Before breakfast, and like the previous day, I awoke, worked for a couple of hours, and then joined up with Phil and Sean for a walk. This time, however, we decided to be more deliberate in walking into areas that were less tourist and commercial (but staying within the safety boundaries suggested by the hotel). We headed north along the main road until we found a dark enough alley – and in this case, I’m referring to enough of the black, volcanic dirt for a road rather than something paved. It was great. We were able to interact with the locals by playing pool and soccer, and obtain a sense of what the real Goma is like behind the preponderance of NGO buildings on the main streets. (Sean suggested we play NGO bingo.)
(See more journaling below, but there are lots of photos.)
Our time in DRC was brief and World Relief was careful to keep us in relative safety, avoiding taking us outside of Goma. For example, World Relief even avoided letting us see the volcano, which was only 100 miles away. I quickly accepted this (albeit disappointed). However, this short walk around a poorer neighborhood of Goma was a highlight. It gave us a clearer picture of how the urban population lives than our mostly car-limited view the prior two days. Additionally, part of the walk took us along the DRC-Rwanda border. We could see the stark contrast between Goma, DRC and Gisenyi, Rwanda as we walked along the border, with wood “slum-like” housing on the DRC side and brick structures on the Rwanda side. The “satellite view” between on its own reveals the inequalities.
Upon our return to the hotel we packed and grabbed breakfast before checking out and meeting our driver from World Relief. Checking out was somewhat painful as getting each receipt, of three, took nearly 10 minutes and yet when I went to the “payment” room they only charged me for two rooms. I questioned them and they said it was fine. Knowing that they were underbilling, however, I repeated and insisted they had made a mistake. They finally went to check and then wanted to reinvoice while I waited. We were running late so I insisted on paying and letting them figure out the invoicing process after I left.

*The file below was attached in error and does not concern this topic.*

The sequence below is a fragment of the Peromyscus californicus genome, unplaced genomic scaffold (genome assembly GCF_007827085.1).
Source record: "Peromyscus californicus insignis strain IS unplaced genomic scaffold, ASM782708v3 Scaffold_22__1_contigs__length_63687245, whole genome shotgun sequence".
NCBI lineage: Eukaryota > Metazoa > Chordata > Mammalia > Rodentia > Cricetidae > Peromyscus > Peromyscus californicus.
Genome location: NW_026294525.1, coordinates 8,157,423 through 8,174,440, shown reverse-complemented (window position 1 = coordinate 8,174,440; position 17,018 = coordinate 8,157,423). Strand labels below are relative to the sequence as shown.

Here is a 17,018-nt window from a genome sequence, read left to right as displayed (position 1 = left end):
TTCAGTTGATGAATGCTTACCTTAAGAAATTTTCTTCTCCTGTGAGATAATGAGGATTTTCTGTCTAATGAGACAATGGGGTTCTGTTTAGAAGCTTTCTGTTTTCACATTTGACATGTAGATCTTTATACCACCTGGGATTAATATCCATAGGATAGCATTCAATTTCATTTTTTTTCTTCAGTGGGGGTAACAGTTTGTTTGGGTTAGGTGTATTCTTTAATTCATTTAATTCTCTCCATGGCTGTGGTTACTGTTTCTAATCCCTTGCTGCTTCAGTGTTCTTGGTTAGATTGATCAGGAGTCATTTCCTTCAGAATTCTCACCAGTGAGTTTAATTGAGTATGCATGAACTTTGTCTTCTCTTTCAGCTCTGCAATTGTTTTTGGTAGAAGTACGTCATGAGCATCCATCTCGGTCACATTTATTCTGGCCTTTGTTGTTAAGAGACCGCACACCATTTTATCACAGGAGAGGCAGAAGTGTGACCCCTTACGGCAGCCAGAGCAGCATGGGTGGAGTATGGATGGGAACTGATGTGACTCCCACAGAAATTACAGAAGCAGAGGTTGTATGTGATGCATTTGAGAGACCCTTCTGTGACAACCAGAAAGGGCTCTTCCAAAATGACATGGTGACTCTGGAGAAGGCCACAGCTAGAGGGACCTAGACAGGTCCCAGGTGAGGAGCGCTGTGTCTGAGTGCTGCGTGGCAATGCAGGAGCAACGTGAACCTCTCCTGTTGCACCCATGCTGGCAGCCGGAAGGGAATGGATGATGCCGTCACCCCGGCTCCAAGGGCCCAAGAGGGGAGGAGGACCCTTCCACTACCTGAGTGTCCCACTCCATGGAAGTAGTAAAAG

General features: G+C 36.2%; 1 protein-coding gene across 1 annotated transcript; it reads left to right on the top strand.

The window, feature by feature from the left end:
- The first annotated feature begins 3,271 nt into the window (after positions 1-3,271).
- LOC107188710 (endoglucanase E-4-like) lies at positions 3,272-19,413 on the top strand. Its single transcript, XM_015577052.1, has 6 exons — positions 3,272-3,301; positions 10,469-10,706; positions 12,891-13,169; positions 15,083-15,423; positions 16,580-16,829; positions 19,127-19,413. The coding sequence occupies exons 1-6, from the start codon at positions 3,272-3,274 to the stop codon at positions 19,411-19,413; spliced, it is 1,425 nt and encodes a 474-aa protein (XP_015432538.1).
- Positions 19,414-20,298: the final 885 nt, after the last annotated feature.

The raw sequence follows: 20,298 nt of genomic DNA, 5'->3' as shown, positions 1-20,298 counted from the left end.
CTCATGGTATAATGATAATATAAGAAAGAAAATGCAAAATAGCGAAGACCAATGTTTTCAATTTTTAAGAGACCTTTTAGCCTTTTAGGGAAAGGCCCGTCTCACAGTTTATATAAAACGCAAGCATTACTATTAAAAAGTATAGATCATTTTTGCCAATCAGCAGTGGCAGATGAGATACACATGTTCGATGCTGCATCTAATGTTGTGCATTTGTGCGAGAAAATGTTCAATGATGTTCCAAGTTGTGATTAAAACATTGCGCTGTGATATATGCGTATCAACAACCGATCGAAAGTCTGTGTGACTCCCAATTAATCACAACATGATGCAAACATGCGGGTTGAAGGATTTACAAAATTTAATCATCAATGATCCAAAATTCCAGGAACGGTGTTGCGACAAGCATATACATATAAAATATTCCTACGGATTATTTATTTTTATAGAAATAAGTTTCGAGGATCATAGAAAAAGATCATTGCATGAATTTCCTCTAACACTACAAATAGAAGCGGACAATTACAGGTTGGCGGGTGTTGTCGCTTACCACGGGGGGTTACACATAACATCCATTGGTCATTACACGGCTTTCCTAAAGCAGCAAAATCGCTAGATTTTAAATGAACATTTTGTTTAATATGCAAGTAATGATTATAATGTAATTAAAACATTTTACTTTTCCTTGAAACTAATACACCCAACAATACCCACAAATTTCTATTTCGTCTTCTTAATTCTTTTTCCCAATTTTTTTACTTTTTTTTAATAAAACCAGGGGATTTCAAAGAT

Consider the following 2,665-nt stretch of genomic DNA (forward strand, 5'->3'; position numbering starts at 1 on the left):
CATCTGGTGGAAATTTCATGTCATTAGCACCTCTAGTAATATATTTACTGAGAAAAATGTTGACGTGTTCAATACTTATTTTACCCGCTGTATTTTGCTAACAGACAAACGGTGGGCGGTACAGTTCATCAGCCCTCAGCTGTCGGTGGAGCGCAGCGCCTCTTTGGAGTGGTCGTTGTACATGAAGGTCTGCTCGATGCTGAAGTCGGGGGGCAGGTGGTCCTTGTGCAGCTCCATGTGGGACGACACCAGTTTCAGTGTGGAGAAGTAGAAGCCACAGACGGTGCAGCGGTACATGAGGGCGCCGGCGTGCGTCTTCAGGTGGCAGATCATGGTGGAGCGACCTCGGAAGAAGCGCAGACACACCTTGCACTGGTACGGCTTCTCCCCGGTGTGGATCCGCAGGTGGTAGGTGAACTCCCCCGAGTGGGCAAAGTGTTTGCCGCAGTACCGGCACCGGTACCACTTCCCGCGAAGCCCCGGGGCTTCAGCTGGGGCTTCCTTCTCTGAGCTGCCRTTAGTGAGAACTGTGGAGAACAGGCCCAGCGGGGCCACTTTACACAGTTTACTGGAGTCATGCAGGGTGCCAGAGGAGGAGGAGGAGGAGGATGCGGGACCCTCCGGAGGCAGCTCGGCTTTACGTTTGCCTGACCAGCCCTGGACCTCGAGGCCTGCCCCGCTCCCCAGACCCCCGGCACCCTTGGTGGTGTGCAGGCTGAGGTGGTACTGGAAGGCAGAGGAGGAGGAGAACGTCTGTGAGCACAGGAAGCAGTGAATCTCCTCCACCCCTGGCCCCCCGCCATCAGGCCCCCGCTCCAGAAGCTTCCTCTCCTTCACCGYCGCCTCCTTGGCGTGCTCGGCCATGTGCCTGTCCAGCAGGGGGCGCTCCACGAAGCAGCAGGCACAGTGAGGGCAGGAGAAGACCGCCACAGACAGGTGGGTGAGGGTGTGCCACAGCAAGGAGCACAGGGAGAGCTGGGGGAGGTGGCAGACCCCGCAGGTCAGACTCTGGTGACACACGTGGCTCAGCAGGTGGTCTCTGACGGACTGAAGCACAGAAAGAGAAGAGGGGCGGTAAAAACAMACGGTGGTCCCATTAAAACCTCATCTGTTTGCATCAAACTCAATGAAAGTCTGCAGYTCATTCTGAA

Our driver took us to the border. Here, we left the car and walked through security with our bags while they scanned the car for misappropriate material. We then went through DRC immigration followed by Rwanda immigration. Since we have a multi-entry East Africa visa we hoped they would just let us in, but no such luck. The multi-entry East Africa visa allows you to pass between Kenya, Rwanda, and Uganda an unlimited number of times, once you leave those three countries, the visa expires – so we had to get a new visa. And, hoping we were going to Burundi (but no East Africa countries) later that week, we opted for the multi-entry Rwanda visa, paying 70 USD rather than 50 USD. Our driver insisted on staying with us until we had completed the immigration process – which took about an hour, but now that we were done, we said good-byes and continued into Rwanda. Unlike on the DRC side, there were not motorcycle scooters (motos) waiting for passengers. However, we walked down the street a ways and found a taxi area. We negotiated the rate and then each boarded a separate moto for a ride back to the car (totaling 4.50 USD and about 10 minutes journey). I was happy that I finally got Phil on some local African transportation, but don’t tell his Cathy it was my choice to use a moto please.